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Congressman Bruce Poliquin

Representing the 2nd District of Maine

Rep. Poliquin to Wells Fargo CEO: ‘You Ought to Be Ashamed of Yourself’

September 29, 2016
Press Release
Poliquin grills bank CEO in today’s hearing

WASHINGTON – Today, Congressman Bruce Poliquin (ME-02) grilled Wells Fargo CEO John Stumpf over the bank’s “gross mismanagement” in the creation of unauthorized accounts, making national headlines in USA Today:

 

Click HERE to watch Congressman Poliquin question Wells Fargo CEO John Stumpf.

 

“You know what really bothers me, Mr. Stumpf, along with other things?  I'm looking at this pattern of you folks ripping off your customers, getting caught, paying a fine and doing the damn thing all over again.

 

“We just had on the board a minute ago 13 instances of this in the last six years.  You paid a total of $11 billion in settlement fines.

 

“You just stood here before us and told us several times you know the difference between right and wrong.  You’re the head banana over there.  I look at you—I look at Wells Fargo.

 

“I don’t think management, which means you, knows the difference between right and wrong.  But I’ll tell you who does: the people I represent in Maine.

 

“I represent 650,000 of the most honest, hardworking people you can ever find anywhere.  They know the difference between right and wrong.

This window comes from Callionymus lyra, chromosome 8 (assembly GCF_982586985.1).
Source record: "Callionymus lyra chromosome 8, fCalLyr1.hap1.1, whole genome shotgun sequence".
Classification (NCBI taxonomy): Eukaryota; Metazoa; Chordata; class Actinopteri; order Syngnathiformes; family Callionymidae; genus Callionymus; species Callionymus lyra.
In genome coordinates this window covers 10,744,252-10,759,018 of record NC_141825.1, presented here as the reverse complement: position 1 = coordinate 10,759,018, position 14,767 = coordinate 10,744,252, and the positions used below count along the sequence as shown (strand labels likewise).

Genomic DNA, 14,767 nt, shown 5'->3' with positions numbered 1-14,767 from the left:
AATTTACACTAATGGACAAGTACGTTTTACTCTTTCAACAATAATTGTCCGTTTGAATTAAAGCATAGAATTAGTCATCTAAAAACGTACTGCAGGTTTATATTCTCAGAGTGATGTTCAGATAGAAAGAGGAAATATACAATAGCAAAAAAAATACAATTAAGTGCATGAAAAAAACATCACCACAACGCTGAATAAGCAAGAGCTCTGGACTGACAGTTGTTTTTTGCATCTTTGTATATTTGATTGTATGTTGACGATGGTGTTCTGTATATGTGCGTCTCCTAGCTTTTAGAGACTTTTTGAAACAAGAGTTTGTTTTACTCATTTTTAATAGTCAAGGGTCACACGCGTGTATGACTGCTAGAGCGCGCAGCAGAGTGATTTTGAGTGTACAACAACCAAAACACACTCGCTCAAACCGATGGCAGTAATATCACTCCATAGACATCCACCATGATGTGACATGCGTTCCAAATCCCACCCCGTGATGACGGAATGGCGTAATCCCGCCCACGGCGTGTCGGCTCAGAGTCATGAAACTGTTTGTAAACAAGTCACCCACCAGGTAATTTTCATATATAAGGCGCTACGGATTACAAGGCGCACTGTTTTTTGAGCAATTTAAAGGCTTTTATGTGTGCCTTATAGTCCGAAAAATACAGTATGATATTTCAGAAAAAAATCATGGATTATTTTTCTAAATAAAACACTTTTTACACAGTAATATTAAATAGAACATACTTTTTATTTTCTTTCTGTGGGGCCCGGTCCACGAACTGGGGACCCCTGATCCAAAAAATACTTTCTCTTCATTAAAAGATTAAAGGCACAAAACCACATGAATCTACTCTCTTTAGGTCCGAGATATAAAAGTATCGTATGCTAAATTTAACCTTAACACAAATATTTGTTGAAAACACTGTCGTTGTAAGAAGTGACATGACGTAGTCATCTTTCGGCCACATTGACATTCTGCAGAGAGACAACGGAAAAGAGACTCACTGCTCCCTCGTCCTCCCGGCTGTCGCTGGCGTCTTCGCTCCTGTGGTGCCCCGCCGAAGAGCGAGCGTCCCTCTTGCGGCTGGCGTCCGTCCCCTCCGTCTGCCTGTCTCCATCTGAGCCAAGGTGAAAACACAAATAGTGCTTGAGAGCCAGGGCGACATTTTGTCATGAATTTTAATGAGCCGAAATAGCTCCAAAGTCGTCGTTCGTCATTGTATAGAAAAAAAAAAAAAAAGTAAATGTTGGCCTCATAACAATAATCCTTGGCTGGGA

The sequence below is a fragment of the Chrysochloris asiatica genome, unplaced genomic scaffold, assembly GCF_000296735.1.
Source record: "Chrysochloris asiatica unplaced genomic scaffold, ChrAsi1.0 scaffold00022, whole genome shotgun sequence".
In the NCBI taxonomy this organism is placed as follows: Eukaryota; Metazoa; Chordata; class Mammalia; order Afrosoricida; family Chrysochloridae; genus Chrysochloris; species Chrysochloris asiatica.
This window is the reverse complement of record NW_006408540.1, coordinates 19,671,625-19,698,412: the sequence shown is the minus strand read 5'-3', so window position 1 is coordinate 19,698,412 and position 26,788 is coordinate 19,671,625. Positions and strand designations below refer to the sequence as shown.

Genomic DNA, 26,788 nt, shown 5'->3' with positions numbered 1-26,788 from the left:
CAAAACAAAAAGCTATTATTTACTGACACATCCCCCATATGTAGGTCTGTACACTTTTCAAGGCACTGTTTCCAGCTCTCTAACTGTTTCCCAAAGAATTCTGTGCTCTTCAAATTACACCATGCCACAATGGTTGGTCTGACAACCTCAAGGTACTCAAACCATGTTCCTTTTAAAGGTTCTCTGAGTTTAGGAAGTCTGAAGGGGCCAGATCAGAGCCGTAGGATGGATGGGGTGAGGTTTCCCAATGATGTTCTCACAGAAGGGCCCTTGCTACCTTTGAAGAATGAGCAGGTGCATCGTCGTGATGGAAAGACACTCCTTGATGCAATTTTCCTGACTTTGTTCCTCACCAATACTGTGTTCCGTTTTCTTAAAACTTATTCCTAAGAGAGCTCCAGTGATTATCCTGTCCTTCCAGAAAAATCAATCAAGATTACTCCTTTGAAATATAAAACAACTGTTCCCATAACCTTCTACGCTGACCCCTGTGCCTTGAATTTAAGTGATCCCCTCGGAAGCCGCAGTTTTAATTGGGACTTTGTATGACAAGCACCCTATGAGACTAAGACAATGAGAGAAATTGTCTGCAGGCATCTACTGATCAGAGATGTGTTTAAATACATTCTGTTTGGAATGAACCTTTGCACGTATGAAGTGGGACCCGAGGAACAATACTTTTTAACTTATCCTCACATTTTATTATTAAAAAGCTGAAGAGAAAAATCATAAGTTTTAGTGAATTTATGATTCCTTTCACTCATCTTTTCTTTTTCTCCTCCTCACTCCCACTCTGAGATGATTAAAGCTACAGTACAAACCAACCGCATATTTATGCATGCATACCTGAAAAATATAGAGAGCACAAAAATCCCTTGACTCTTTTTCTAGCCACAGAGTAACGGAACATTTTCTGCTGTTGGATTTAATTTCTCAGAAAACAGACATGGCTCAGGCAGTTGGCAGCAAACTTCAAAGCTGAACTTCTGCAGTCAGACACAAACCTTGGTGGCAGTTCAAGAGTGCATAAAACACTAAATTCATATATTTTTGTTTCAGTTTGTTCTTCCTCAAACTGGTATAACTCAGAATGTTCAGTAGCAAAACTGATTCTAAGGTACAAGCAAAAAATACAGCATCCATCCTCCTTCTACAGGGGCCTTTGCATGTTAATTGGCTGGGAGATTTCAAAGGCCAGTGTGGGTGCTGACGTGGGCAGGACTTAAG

“I don’t know where this is going, but I will not support, in any way shape or form, any kind of bailout using taxpayer money for Wells Fargo.  You have to get through me.

 

“I don’t worry about Wells Fargo.  You’ve got 268,000 employees.  How many attorneys you got over there?  You’ve got a lot of attorneys.  I don’t worry about you folks.  Somehow, some way, you’re going to make your way through this.  You know who I worry about?  I worry about our 31 community banks, local banks, in the District that I represent. 31 community banks, 500 branches, 9,200 employees—good paychecks, good jobs, with good benefits.  We also have 58 credit unions, 196 branches with 2,250 employees.  These folks are relied upon in their communities.  They take their paychecks and they trust their teller, and they trust their bank manager.  When this happens, it flows downhill.

 

“The probability will be high that your organization and the actions of you—this systemic pattern of misbehavior and gross mismanagement, and it looks like fraud—is going to find its way to the community banks and the folks that rely on them in rural Maine.

 

“You ought to be ashamed of yourself.”

 

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